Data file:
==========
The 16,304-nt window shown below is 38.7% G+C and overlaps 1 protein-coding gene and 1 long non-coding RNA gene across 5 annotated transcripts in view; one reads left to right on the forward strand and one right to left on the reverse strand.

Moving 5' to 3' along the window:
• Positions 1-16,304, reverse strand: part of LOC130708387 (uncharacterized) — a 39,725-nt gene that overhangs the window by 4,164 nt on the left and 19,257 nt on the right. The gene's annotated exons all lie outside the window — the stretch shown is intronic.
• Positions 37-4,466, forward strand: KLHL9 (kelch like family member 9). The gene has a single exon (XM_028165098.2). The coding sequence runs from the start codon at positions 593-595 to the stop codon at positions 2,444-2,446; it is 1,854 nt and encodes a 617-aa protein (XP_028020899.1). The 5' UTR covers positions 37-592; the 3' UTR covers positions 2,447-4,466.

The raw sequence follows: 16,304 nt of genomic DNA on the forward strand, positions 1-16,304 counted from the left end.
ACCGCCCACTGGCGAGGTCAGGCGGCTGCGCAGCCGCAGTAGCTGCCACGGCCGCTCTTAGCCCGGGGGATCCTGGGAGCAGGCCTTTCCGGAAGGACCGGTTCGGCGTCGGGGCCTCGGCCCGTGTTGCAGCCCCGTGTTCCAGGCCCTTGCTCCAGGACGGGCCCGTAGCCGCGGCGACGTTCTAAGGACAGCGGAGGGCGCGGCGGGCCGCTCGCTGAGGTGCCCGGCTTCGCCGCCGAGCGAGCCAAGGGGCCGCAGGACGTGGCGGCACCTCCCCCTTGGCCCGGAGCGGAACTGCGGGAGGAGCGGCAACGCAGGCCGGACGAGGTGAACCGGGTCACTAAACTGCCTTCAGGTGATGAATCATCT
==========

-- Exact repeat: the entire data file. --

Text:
The 16,304-nt window shown below is 38.7% G+C and overlaps 1 protein-coding gene and 1 long non-coding RNA gene across 5 annotated transcripts in view; one reads left to right on the forward strand and one right to left on the reverse strand.

Moving 5' to 3' along the window:
• Positions 1-16,304, reverse strand: part of LOC130708387 (uncharacterized) — a 39,725-nt gene that overhangs the window by 4,164 nt on the left and 19,257 nt on the right. The gene's annotated exons all lie outside the window — the stretch shown is intronic.
• Positions 37-4,466, forward strand: KLHL9 (kelch like family member 9). The gene has a single exon (XM_028165098.2). The coding sequence runs from the start codon at positions 593-595 to the stop codon at positions 2,444-2,446; it is 1,854 nt and encodes a 617-aa protein (XP_028020899.1). The 5' UTR covers positions 37-592; the 3' UTR covers positions 2,447-4,466.

The raw sequence follows: 16,304 nt of genomic DNA on the forward strand, positions 1-16,304 counted from the left end.
ACCGCCCACTGGCGAGGTCAGGCGGCTGCGCAGCCGCAGTAGCTGCCACGGCCGCTCTTAGCCCGGGGGATCCTGGGAGCAGGCCTTTCCGGAAGGACCGGTTCGGCGTCGGGGCCTCGGCCCGTGTTGCAGCCCCGTGTTCCAGGCCCTTGCTCCAGGACGGGCCCGTAGCCGCGGCGACGTTCTAAGGACAGCGGAGGGCGCGGCGGGCCGCTCGCTGAGGTGCCCGGCTTCGCCGCCGAGCGAGCCAAGGGGCCGCAGGACGTGGCGGCACCTCCCCCTTGGCCCGGAGCGGAACTGCGGGAGGAGCGGCAACGCAGGCCGGACGAGGTGAACCGGGTCACTAAACTGCCTTCAGGTGATGAATCATCT